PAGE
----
In July 1882, during a family vacation in San Antonio, the marshal encountered longtime nemesis Jack Harris in the latter’s Vaudeville theater and saloon. The pair exchanged dirty looks, and Thompson assumed Harris was going for his gun. “I drew and fired,” he said in justification of his actions. “I was an officer and belonged to a detective agency.” Regardless, the marshal spent months in jail before being acquitted. He declined to continue as Austin city marshal. Two years later Thompson and friend King Fisher, a former deputy sheriff of Uvalde County, were in San Antonio and, in a seeming lapse of good judgment, dropped by the Vaudeville for a drink. The onetime lawmen ran afoul of the theater’s new managers, who still bore a grudge over their friend Harris’ killing. The latter gunned down Thompson and Fisher in killings a court later deemed “justifiable.” So ended the career of a man effective at enforcing the law because he well knew those on the other side.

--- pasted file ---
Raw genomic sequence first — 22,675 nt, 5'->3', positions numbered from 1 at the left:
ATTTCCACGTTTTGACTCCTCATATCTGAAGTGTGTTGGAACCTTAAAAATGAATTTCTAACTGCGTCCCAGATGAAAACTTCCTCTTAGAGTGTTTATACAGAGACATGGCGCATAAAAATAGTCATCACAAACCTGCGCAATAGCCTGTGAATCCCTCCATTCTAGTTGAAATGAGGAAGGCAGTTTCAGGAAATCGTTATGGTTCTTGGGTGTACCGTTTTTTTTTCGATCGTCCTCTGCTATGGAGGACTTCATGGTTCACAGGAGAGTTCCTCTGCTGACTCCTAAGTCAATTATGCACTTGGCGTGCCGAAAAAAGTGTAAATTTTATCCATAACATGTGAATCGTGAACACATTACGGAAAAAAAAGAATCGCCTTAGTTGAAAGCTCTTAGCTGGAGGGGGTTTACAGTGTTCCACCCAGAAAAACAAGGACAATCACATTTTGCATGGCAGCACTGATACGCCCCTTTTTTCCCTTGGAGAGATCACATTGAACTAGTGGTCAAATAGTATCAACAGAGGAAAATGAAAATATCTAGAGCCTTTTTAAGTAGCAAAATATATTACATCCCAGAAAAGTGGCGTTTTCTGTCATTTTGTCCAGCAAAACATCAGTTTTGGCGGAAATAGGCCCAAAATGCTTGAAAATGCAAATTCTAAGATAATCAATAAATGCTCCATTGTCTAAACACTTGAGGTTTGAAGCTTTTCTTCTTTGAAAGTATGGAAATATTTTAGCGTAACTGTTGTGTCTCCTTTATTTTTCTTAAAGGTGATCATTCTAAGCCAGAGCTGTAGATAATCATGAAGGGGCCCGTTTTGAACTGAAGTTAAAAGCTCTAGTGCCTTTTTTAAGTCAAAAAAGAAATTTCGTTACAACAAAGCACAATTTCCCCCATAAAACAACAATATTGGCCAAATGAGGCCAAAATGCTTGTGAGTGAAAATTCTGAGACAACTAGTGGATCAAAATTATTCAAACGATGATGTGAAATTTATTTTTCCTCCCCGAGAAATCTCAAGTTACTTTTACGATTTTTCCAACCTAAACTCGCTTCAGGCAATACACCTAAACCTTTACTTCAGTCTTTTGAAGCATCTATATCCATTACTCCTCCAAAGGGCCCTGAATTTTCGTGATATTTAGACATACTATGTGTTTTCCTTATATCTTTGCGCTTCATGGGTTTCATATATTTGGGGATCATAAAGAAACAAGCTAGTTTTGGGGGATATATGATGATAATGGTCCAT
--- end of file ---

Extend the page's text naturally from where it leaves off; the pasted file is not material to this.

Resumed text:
Sheriff Charles Royer of Grand County, Colo., aspired to a larger role in local political affairs. On arriving in Colorado in 1878, he did some prospecting, raised cattle and even landed a mail delivery contract. The well-liked fellow was elected sheriff in 1879 and re-elected two years later. Royer was said to be “without any bad habits, being always sober and attentive to business.” But the sheriff soon became embroiled in the contentious county seat fight between rival cities Hot Sulphur Springs and Grand Lake. As two commissioners and the county clerk made their way to a meeting at the Grand Lake courthouse on the morning of the Fourth of July, 1883, four masked men emerged from hiding and opened fire. One of the commissioners shot back. Three men were killed in the exchange, including one of the gunmen, who, it turned out, was also a county commissioner. The other three assailants fled. Among them were Royer and his undersheriff. After a cursory investigation, the sheriff disappeared. Twelve days later local papers reported startling news. More Blood: Charley Royer Blows His Brains out in Georgetown, read one abrupt headline. Having bent the law to his purposes, with lethal results, the sheriff seemingly couldn’t live with himself.